This is about more than money: Hollywood sees the shift as a violation of its identity. Movie power players have long held on to the fantasy that the cultural world revolves around them, as it were 1940. But that delusion is hard to sustain when their sole yardstick – bodies in seats – reveals that the masses can’t do it. come and see the films they award the most. Hollywood equates this with cultural irrelevance.

Sure, a core crowd of motion pictures still emerges. “Add,” focusing on Mamie Till-Mobley, whose son, Emmett Till, was murdered in Mississippi in 1955, has grossed $8.9 million in the U.S. and Canada. It’s not an emotionally challenging film. “The Banshees of Inisherin,” a dark comedy with heavily accented dialogue, has also brought in $8 million, with overseas ticket buyers contributing another $20 million.

“While it’s clear that the theatrical specialty market hasn’t fully bounced back, we’ve seen ‘The Banshees of Inisherin’ continue to perform strongly and drive conversation among moviegoers,” Searchlight Pictures said in a statement. “We are convinced that there is room in theaters for films that can offer the audience a wide range of cinematic experiences.”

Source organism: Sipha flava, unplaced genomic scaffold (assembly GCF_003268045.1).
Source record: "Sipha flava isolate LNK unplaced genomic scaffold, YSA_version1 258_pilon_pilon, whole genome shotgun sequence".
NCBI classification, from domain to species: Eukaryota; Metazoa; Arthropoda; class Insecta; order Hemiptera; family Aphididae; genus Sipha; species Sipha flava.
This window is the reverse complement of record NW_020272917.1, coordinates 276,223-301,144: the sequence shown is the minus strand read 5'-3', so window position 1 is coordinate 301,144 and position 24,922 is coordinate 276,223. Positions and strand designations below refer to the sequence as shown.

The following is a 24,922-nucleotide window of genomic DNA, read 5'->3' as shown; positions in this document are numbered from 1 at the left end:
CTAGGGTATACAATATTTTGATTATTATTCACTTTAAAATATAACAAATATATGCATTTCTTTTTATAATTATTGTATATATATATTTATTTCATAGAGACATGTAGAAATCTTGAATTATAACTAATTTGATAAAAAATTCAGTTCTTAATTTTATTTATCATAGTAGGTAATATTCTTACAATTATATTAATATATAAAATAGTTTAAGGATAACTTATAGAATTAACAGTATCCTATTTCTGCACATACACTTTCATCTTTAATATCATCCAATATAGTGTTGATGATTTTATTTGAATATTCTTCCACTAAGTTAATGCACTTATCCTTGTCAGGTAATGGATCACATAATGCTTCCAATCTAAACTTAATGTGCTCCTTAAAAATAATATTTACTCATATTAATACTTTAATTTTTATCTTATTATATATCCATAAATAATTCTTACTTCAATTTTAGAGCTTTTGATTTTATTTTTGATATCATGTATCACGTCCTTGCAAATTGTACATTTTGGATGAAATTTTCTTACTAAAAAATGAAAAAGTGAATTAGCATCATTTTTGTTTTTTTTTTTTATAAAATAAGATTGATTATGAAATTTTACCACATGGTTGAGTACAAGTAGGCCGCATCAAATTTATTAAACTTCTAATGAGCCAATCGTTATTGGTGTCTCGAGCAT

Still, crossover attention is almost always the goal, which is underscored by how much movie companies spend on some of these productions. “Till,” for example, cost at least $33 million to make and market.

And remember: The theaters keep about half of any ticket revenue.

The hope is results more in line with “The female king.” Starring Viola Davis as the leader of an all-female group of African warriors, “The Woman King” grossed nearly $70 million domestically ($92 million worldwide). It cost $50 million to produce and tens of millions more to market.

Oscar-oriented dramas rarely become blockbusters. Still, these movies used to do pretty well at the box office. World War I film “1917” generated $159 million in North America in 2019 and $385 million worldwide. In 2010, “Black Swan,” starring Natalie Portman as a demented ballerina, grossed $107 million ($329 million worldwide).